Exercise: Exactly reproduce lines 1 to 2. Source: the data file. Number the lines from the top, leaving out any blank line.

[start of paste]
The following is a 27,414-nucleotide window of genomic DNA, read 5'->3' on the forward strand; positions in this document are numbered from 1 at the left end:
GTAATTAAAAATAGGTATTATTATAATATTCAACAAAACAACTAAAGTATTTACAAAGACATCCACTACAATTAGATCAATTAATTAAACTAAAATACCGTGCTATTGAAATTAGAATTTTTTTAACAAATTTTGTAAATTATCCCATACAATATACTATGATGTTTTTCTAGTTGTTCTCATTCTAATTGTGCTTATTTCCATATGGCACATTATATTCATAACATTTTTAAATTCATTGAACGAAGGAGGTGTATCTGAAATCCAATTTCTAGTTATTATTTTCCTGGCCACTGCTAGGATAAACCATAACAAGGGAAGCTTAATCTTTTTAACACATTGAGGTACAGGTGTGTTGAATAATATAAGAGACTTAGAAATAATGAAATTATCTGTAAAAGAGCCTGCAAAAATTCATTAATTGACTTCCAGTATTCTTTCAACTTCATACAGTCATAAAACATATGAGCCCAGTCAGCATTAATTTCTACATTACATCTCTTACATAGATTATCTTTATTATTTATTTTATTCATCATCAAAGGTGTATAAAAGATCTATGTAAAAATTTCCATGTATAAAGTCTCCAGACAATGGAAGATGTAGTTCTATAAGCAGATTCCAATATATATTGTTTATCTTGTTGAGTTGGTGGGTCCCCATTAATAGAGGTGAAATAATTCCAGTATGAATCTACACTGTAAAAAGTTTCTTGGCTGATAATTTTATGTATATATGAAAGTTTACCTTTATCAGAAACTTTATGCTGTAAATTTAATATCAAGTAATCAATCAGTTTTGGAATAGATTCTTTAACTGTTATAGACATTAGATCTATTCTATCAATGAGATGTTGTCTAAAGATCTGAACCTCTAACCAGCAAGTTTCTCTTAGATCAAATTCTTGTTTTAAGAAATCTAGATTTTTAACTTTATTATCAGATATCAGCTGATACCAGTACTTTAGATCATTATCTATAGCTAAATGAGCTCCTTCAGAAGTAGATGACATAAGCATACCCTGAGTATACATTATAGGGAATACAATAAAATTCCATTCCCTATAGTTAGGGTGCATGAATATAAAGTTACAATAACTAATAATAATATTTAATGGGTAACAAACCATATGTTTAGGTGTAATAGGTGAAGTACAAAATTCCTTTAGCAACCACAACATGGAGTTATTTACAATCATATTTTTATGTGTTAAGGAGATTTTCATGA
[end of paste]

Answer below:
The following is a 27,414-nucleotide window of genomic DNA, read 5'->3' on the forward strand; positions in this document are numbered from 1 at the left end:
GTAATTAAAAATAGGTATTATTATAATATTCAACAAAACAACTAAAGTATTTACAAAGACATCCACTACAATTAGATCAATTAATTAAACTAAAATACCGTGCTATTGAAATTAGAATTTTTTTAACAAATTTTGTAAATTATCCCATACAATATACTATGATGTTTTTCTAGTTGTTCTCATTCTAATTGTGCTTATTTCCATATGGCACATTATATTCATAACATTTTTAAATTCATTGAACGAAGGAGGTGTATCTGAAATCCAATTTCTAGTTATTATTTTCCTGGCCACTGCTAGGATAAACCATAACAAGGGAAGCTTAATCTTTTTAACACATTGAGGTACAGGTGTGTTGAATAATATAAGAGACTTAGAAATAATGAAATTATCTGTAAAAGAGCCTGCAAAAATTCATTAATTGACTTCCAGTATTCTTTCAACTTCATACAGTCATAAAACATATGAGCCCAGTCAGCATTAATTTCTACATTACATCTCTTACATAGATTATCTTTATTATTTATTTTATTCATCATCAAAGGTGTATAAAAGATCTATGTAAAAATTTCCATGTATAAAGTCTCCAGACAATGGAAGATGTAGTTCTATAAGCAGATTCCAATATATATTGTTTATCTTGTTGAGTTGGTGGGTCCCCATTAATAGAGGTGAAATAATTCCAGTATGAATCTACACTGTAAAAAGTTTCTTGGCTGATAATTTTATGTATATATGAAAGTTTACCTTTATCAGAAACTTTATGCTGTAAATTTAATATCAAGTAATCAATCAGTTTTGGAATAGATTCTTTAACTGTTATAGACATTAGATCTATTCTATCAATGAGATGTTGTCTAAAGATCTGAACCTCTAACCAGCAAGTTTCTCTTAGATCAAATTCTTGTTTTAAGAAATCTAGATTTTTAACTTTATTATCAGATATCAGCTGATACCAGTACTTTAGATCATTATCTATAGCTAAATGAGCTCCTTCAGAAGTAGATGACATAAGCATACCCTGAGTATACATTATAGGGAATACAATAAAATTCCATTCCCTATAGTTAGGGTGCATGAATATAAAGTTACAATAACTAATAATAATATTTAATGGGTAACAAACCATATGTTTAGGTGTAATAGGTGAAGTACAAAATTCCTTTAGCAACCACAACATGGAGTTATTTACAATCATATTTTTATGTGTTAAGGAGATTTTCATGA